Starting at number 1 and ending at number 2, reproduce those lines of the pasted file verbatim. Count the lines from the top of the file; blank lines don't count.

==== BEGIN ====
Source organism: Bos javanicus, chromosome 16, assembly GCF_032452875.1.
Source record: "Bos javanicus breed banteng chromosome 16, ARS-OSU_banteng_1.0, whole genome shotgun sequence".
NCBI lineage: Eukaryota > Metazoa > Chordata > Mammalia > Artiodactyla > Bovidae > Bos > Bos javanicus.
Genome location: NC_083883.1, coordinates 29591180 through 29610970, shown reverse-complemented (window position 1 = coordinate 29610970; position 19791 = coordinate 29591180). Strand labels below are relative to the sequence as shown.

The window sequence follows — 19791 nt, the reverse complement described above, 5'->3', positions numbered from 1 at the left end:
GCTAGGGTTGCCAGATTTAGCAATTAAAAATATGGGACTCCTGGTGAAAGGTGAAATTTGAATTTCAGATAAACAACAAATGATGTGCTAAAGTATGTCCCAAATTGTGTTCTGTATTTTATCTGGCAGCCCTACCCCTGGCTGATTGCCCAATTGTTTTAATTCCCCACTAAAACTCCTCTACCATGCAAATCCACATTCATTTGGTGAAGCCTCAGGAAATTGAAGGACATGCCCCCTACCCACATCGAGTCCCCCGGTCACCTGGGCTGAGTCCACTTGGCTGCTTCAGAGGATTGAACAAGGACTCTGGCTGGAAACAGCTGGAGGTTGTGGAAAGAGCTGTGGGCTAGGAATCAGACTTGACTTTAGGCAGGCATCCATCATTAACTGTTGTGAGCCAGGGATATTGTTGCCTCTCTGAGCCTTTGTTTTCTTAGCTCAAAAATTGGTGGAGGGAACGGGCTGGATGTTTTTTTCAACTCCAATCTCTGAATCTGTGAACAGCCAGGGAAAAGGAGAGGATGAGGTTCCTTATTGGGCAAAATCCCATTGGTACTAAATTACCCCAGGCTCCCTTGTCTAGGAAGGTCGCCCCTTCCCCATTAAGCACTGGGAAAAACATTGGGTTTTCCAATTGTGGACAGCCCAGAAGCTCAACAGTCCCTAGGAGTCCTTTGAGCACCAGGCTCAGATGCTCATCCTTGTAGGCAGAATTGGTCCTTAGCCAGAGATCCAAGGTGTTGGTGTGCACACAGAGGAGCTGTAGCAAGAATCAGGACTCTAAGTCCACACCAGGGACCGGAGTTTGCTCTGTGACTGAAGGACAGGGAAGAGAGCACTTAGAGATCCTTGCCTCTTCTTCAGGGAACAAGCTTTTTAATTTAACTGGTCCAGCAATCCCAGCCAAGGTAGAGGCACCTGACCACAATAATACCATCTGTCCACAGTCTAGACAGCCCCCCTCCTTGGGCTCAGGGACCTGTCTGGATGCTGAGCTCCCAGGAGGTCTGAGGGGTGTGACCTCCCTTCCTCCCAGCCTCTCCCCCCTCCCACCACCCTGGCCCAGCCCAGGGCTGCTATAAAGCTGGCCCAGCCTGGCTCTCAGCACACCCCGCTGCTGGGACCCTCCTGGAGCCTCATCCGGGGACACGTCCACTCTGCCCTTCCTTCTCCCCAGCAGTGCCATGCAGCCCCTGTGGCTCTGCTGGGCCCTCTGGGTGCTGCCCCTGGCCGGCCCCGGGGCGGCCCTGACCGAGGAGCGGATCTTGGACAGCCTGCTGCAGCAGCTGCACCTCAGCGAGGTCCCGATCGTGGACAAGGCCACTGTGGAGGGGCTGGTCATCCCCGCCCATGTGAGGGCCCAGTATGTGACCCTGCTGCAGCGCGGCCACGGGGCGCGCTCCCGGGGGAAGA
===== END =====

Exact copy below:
Source organism: Bos javanicus, chromosome 16, assembly GCF_032452875.1.
Source record: "Bos javanicus breed banteng chromosome 16, ARS-OSU_banteng_1.0, whole genome shotgun sequence".